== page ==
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Academic Publishing

Best practices and pitfalls to avoid in the academic publishing process

What is Predatory Publishing?

According to the Committee on Publication Ethics (COPE), predatory publishing is generally defined as “for-profit open access journal publication of scholarly articles without the benefit of peer review by experts in the field or the usual editorial oversight of the journals in question.”

Predatory publishers share common characteristics:

  • Do not follow accepted scholarly publishing best practices
  • Low publishing quality with many errors in spelling and grammar
  • False claims about services offered (e.g., peer review, editorial services, preservation)
  • Offer the chance to publish research that has already been published in legitimate publications
  • Unethical business practices, such as spamming researchers to submit papers
  • Publish everything that is submitted
  • Promise rapid publication
  • Pay little to no attention to serious ethical violations, such as fabrication of data and plagiarism

Why Predatory Publishing is Harmful

Predatory publishers lure legitimate authors with the promise of quick publication in open access (OA) journals using disreputable practices, such as invoicing authors with unusually high (or low) article processing costs, promising a peer review process that never materializes, fabricating impact factor, and holding submissions hostage so that authors may not publish their work in legitimate, scholarly journals. Predatory publishing de-legitimizes scholarship because it allows people who have little to no credentials to publish erroneous information that mimics scientific research.

Heightened awareness and an increased understanding of predatory publishing practices is the only way to ensure the integrity of peer-reviewed, academic research and support open access scholarly publishing.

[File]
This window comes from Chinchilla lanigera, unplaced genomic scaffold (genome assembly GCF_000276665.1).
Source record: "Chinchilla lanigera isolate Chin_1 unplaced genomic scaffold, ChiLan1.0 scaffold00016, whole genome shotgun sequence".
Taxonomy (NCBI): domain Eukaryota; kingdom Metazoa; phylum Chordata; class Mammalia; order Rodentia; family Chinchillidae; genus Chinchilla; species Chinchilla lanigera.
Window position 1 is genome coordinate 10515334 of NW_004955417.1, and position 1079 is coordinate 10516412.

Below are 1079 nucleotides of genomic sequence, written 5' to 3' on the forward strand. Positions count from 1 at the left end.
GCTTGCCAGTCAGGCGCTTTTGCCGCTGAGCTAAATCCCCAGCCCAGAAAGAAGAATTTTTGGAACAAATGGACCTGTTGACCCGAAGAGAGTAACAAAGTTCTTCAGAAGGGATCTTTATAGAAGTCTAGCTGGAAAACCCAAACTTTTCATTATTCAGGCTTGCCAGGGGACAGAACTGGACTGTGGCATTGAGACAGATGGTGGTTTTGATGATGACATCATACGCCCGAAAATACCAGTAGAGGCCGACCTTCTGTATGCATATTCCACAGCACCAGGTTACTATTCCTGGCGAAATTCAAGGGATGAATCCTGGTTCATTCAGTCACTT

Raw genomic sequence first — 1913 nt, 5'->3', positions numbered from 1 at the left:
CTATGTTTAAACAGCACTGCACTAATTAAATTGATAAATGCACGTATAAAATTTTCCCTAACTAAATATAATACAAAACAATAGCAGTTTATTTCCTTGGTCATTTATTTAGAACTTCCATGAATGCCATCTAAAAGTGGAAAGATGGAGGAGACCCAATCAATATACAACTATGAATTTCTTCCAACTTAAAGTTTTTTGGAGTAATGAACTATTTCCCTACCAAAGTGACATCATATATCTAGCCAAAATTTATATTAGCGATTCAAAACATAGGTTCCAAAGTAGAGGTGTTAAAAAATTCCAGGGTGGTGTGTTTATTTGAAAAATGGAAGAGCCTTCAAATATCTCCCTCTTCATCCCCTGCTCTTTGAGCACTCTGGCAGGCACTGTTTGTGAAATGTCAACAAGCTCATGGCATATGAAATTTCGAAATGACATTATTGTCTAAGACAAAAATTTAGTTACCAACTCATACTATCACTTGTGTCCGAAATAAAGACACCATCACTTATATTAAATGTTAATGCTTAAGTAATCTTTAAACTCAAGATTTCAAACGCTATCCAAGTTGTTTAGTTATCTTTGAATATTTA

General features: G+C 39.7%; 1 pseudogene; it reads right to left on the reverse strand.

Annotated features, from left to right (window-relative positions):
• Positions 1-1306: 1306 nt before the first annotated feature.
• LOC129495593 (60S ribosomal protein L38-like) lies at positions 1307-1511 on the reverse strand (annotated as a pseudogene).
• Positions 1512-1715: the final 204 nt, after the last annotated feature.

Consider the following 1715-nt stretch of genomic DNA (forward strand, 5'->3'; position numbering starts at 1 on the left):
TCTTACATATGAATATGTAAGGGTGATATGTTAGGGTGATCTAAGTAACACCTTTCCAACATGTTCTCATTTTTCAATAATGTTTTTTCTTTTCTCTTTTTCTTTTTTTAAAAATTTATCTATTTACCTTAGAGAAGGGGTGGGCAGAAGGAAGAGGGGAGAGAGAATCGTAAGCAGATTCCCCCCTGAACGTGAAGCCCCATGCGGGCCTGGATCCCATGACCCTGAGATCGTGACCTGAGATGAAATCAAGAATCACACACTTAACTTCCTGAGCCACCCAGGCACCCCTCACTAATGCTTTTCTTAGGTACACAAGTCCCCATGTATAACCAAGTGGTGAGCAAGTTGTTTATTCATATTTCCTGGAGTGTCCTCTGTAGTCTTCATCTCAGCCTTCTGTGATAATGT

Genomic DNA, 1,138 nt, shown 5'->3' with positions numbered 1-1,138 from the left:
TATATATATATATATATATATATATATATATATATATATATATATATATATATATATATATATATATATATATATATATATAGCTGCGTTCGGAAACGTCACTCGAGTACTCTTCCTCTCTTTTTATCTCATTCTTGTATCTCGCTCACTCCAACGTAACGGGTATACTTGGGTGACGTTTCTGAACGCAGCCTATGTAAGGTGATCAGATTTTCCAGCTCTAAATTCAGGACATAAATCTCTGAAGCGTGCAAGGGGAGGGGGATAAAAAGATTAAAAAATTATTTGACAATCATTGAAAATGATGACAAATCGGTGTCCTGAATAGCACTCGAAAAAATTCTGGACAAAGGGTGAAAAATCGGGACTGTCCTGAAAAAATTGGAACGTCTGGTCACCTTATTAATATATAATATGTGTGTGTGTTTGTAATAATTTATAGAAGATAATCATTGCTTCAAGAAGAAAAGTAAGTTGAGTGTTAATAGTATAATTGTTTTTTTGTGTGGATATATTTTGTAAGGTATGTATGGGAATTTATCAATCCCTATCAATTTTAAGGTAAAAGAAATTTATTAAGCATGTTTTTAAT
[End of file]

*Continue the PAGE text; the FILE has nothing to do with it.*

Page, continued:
Criteria for determining predatory publishers

Researchers identified thirteen evidence-based characteristics of suspected predatory journals in a 2017 study published in BMC Medicine. 

1.

The scope of interest includes non-biomedical subjects alongside biomedical topics

2.

The website contains spelling and grammar errors

3.

Images are distorted/fuzzy, intended to look like something they are not, or which are unauthorized

4.

The homepage language targets authors

5.

The Index Copernicus Value is promoted on the website

6.

Description of the manuscript handling process is lacking

7.

Manuscripts are requested to be submitted via email

8.

Rapid publication is promised

9.

There is no retraction policy

10.

Information on whether and how journal content will be digitally preserved is absent

11.

The Article processing/publication charge is very low (e.g., < $150 USD)

12.

Journals claiming to be open access either retain copyright of published research or fail to mention copyright

13.

The contact email address is non-professional and non-journal affiliated (e.g., @gmail.com or @yahoo.com)